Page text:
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good_taste-1

36 years of teaching good taste

Thursday, October 23rd, 2014

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Podcals

The art and craft of marketing

Friday, October 24th, 2014

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Eyelevel-Rendering-with-co_fmt

CALS landscape architecture alum and his Chicago firm are influencing popular urban landscapes across the country

[caption id="attachment_12108" align="aligncenter" width="484"] Images courtesy of The Lakota Group[/caption] In a loft space overlooking popular bars, restaurants, and a doughnut shop where people line up for blocks in Chicago’s River North neighborhood, Scott Freres ’86 glances at a collection of urban development plans that have created similar buzz. There’s a sketch of the Irish Green lawn at the University of Notre Dame, a new beloved gathering space. There are renderings of a reinvigorated Main Street in downtown Kenosha, Wisconsin. And there are plans from ten former industrial towns in Oregon that are starting to bustle again after years of struggle. The designs are tacked to his bulletin board to remind Freres of the projects he has been a part of since he co-founded The Lakota Group, an urban planning and landscape architecture firm, twenty-one years ago. One of the thumbtacks has special significance: it’s a Motion W, the iconic athletics logo from his alma mater, a place Freres credits with setting him on his path. Today he’s at the forefront of change as urban planning and landscape architecture have evolved into a ...
Tuesday, August 19th, 2014
-20140819
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CALS landscape architecture alum and his Chicago firm are influencing popular urban landscapes across the country
Changing Climate

When the isthmus is an island: Madison’s hottest, and coldest, spots

[caption id="" align="alignnone" width="600"] Chilly winters may temporarily mask its effect, but the downtown Madison isthmus creates an urban heat island. According to a new study, the city’s infrastructure leads to higher temperatures than its nonurban surroundings. Photo: Jeff Miller.[/caption] As Dane County begins the long slide into winter and the days become frostier this fall, three spots stake their claim as the chilliest in the area. One is a cornfield in a broad valley and two are wetlands. In contrast, the isthmus makes an island — an urban heat island. In a new study published this month in the Journal of Applied Meteorology and Climatology, University of Wisconsin-Madison researchers highlight the urban heat island effect in Madison: The city’s concentrated asphalt, brick and concrete lead to higher temperatures than its nonurban surroundings. After collecting and analyzing more than two years of temperature and humidity data from a network of 151 sensors throughout the Madison region, they have found some of the area’s hottest, and coldest, spots. The study was aimed at helping the Madison region plan for the future, to think about the impacts ...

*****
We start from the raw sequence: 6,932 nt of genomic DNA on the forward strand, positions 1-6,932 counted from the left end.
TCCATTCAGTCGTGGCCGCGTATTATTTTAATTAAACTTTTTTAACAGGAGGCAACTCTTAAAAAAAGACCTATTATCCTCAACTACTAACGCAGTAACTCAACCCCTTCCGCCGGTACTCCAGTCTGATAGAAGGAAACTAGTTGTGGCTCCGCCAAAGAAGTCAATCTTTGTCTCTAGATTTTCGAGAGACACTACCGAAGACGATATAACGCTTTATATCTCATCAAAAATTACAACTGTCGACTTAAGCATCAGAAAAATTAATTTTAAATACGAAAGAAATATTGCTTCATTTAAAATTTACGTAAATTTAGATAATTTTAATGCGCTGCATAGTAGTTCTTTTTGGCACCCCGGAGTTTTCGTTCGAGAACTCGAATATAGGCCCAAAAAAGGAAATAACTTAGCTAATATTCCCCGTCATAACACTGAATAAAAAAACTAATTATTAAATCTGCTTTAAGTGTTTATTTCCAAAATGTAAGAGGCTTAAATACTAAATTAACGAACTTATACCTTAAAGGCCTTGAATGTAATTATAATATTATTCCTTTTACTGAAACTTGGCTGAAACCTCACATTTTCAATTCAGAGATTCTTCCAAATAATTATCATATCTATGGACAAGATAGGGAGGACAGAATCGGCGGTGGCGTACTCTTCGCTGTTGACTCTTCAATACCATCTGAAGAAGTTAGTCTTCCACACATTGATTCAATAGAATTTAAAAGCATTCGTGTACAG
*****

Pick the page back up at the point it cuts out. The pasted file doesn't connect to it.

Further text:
Thursday, October 23rd, 2014
-20141023
changing-climate
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When the isthmus is an island: Madison’s hottest, and coldest, spots
Newsmakers

Jeff Sindelar

Bacon, brats and more